GUANTANAMO BAY NAVY BASE, Cuba — The military was evacuating Omar Khadr's lone defense attorney from this remote Navy base for medical treatment on U.S. soil Friday, delaying for at least a month the first full war crimes trial of the Obama administration.
Army Lt. Col. Jon Jackson, 39, collapsed in the tribunal chamber hours after opening statements Thursday. He had undergone gall bladder surgery six weeks ago.
The Pentagon-appointed defender was questioning a retired Special Forces soldier who testified that he shot Khadr, then 15, twice in the back while raiding a suspected al Qaeda compound on July 27, 2002.
Friday morning, guards took Khadr, 23, from the prison camps to the war court compound called Camp Justice to hear the news.
"Omar Khadr has one attorney," deputy chief defense counsel Bryan Broyles told reporters in an old hangar below the courtroom, from which Jackson was taken by stretcher to a base ambulance. "If the court has to wait for Lt. Col. Jackson, the court will have to wait for Lt. Col. Jackson."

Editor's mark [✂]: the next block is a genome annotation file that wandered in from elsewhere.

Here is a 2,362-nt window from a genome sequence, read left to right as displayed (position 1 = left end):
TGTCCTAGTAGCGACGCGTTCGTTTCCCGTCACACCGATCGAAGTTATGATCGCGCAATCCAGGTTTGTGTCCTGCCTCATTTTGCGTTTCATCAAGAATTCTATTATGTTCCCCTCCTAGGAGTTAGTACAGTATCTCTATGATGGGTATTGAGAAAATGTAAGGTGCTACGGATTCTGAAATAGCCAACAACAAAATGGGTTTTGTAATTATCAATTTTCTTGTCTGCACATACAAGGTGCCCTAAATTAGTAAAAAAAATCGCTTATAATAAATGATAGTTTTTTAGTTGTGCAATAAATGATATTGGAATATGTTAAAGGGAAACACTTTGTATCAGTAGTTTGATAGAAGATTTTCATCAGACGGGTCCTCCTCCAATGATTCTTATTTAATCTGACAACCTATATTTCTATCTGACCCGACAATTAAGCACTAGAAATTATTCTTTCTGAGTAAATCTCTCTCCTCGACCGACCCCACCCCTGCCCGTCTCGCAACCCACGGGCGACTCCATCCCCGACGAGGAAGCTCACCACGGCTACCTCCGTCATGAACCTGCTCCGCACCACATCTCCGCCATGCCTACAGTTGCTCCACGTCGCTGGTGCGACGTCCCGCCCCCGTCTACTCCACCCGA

The trial's military judge, Army Col. Patrick Parrish, agreed in an early morning meeting in his chambers not to gavel the trial back into session, said Broyles.
The judge also declared a 30-day delay without ever bringing the jury back into court.
No decision had been made on what to do about the seven-member jury of senior U.S. military officers, which was hearing the case in its first day Thursday. One of the most senior members is a Marine colonel with a purple heart.
Former West Point law instructor Gary Solis, a retired Marine judge, said it is not unusual to suspend a military trial for a long weekend with instructions to a jury to not read media coverage. A 30-day delay that might send jurors back to bases around the world "is very unusual," he said.